| posted 9/04/2012
The biggest change Christ made in my life is a desire to serve others rather than myself. Before I became a Christian, it was all about me. Afterward, I was drawn to the weak and hurting and constantly looked for opportunities to minister. I took to heart Jesus' instruction that if I wanted to save my life, I had to lose it. This led me to full-time Christian work and helping to plant a church.
What I didn't know then, but am learning now, is that I simply cannot help some people. I'm sure that I understood this intellectually. I was aware of the joke: "How many psychiatrists does it take to change a light bulb? Only one, if the light bulb wants to be changed," but I thought I would have a lot more success than most psychiatrists since I had help from the Lord of the Universe. And that's true. I do have help a secularist could never tap into.
I thought those who were wounded would be able to understand God's love if I just loved them enough. In some cases, this happened. Some that I loved did understand God's love and were able to move beyond the hurts of their past. However, others couldn't comprehend the love I offered and only found reasons to blame me for their lack of comprehension. I became the recipient of all their anger.
So how can we know when enough is enough? When do we keep giving, and when do we draw back? I don't know if I have all the answers, but I've come up with a way to determine what I should do. If the person is making progress, I ask God for the grace to hang in there with them. How do I measure that progress? I've found that the people who change have three things in common: a yearning to know God, a willingness to admit sin rather than blame others, and a desire to be other-centered rather than self-centered. If all three elements are there, then I'm in. I'll stay true to that person no matter how much work it takes.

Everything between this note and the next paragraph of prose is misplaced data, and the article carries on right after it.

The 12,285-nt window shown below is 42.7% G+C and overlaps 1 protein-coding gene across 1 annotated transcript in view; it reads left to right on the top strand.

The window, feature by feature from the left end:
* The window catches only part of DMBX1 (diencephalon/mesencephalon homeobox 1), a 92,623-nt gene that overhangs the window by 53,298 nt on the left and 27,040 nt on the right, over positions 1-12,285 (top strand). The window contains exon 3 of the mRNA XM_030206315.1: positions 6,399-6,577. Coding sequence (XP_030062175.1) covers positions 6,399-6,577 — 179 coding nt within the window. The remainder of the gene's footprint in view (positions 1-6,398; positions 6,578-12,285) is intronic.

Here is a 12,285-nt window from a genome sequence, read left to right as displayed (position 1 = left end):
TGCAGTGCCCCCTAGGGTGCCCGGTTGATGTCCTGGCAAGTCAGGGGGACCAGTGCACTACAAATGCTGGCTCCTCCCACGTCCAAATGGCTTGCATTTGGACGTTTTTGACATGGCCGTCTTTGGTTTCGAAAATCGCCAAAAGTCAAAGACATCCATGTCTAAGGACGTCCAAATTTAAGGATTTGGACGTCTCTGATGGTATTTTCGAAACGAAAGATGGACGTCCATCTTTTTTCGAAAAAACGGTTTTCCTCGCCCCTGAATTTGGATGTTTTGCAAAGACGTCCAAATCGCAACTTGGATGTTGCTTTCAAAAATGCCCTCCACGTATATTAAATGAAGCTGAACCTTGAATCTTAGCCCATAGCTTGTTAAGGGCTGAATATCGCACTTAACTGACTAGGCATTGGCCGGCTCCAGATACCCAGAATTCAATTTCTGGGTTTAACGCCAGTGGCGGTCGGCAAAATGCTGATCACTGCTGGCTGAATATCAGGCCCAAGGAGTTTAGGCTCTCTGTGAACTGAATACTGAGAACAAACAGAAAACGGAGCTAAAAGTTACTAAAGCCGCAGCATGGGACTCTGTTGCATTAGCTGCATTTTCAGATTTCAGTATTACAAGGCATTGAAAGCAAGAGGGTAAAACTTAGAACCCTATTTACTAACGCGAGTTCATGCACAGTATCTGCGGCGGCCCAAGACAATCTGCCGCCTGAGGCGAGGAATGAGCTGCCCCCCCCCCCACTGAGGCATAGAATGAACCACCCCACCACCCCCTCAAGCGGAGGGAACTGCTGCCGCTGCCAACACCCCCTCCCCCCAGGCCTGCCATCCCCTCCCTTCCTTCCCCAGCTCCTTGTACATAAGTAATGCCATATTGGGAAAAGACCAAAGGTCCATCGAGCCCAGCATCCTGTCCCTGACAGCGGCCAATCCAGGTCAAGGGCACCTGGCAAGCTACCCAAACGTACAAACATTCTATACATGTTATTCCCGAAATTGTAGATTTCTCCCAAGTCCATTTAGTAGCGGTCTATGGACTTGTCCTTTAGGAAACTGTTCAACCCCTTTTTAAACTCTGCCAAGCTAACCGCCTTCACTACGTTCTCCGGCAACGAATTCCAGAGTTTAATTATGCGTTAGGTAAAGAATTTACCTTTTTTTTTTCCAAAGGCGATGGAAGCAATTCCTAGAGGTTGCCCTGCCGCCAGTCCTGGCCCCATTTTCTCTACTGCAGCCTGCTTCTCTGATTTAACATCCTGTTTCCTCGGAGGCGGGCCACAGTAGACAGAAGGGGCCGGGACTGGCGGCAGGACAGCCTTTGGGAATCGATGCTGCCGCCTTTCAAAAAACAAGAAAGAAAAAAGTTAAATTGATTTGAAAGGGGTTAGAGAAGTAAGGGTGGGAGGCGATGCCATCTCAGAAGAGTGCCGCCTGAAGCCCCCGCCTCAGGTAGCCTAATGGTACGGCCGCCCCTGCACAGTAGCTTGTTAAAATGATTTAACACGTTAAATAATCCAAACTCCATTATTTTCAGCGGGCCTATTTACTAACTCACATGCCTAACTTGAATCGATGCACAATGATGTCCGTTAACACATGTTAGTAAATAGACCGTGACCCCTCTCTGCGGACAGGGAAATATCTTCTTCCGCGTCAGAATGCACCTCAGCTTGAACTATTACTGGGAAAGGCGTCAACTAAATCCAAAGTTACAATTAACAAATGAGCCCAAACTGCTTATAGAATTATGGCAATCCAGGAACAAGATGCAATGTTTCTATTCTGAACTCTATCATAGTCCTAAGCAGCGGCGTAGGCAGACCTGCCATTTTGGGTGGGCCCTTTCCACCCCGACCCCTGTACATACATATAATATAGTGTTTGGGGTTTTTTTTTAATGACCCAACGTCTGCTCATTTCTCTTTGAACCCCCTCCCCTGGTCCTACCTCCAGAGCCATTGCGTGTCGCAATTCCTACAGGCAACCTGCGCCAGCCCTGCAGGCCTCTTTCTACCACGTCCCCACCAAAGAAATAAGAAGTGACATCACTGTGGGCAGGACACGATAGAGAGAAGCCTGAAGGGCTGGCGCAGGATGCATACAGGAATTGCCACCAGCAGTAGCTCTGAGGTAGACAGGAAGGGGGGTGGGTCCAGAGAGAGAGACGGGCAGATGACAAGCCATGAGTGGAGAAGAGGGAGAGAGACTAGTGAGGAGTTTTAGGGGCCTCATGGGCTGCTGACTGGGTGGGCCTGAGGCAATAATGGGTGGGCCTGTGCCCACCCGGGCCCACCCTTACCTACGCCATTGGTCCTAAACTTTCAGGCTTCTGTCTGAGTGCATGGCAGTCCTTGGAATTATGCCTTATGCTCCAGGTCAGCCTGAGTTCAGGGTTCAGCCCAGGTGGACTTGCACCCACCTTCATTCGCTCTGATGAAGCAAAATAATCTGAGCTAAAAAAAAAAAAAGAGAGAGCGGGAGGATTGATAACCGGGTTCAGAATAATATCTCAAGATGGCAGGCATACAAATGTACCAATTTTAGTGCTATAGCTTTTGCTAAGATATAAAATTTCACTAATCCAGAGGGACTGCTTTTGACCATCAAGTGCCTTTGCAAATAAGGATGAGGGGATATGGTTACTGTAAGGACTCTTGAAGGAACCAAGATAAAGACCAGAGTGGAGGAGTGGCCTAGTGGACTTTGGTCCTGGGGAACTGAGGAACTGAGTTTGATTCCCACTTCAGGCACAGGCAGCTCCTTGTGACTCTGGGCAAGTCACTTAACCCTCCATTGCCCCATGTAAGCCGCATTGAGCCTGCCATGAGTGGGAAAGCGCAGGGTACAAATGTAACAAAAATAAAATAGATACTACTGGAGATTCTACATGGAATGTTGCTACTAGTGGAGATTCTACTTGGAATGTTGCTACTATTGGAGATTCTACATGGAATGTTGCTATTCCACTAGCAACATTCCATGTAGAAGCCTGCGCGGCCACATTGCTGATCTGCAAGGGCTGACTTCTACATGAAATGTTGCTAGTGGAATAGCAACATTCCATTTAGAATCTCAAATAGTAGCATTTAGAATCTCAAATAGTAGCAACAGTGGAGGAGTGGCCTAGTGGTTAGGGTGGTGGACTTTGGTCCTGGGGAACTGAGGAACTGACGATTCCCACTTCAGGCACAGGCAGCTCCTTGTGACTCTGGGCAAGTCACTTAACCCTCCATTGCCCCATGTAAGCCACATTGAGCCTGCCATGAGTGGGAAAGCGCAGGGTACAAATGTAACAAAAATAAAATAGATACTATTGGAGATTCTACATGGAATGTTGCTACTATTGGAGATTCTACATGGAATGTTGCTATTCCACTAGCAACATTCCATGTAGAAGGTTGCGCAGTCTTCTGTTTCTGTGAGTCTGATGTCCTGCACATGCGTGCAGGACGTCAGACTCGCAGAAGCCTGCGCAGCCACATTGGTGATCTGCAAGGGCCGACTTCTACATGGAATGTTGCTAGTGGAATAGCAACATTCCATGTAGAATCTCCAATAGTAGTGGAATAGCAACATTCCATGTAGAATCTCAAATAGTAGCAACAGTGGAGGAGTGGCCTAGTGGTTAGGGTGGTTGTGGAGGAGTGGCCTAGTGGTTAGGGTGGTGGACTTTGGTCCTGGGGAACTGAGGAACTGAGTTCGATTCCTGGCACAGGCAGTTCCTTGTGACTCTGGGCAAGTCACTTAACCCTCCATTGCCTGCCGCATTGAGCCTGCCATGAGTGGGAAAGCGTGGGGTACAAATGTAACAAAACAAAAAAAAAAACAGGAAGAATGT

The opposite of these three elements also becomes my dropping-off point. If the person is stuck, I've gone as far as I can go with them. Someone with more psychological training and skill may be able to get through, but I've recognized that I cannot. Those who are stuck lack the things that cause others to change. They may talk about God but don't yearn to know him, they won't admit their own sin but instead blame everyone else, and they are self-centered rather than other-centered. Sometimes such a person is simply taking up my time, which isn't too bad. In that case, I may stay in touch, although I scale way back on the amount of time I'm willing to give. But more often such people become abusive toward me. I'm the latest person for them to lash out against. In these cases, I have to cut all ties. That may sound heartless, but I've learned that such people suck the life out of me so that I have nothing to give anyone, not even my family. So what sounds callous is actually common sense—and a godly decision. If I'm going to expend my life for others, I want to make a difference. And I want to invest it in those who are also going to make a difference.
JoHannah Reardon is the managing editor of ChristianBibleStudies.com. She blogs at johannahreardon.com and is the author of seven fictional books and a family devotional guide.
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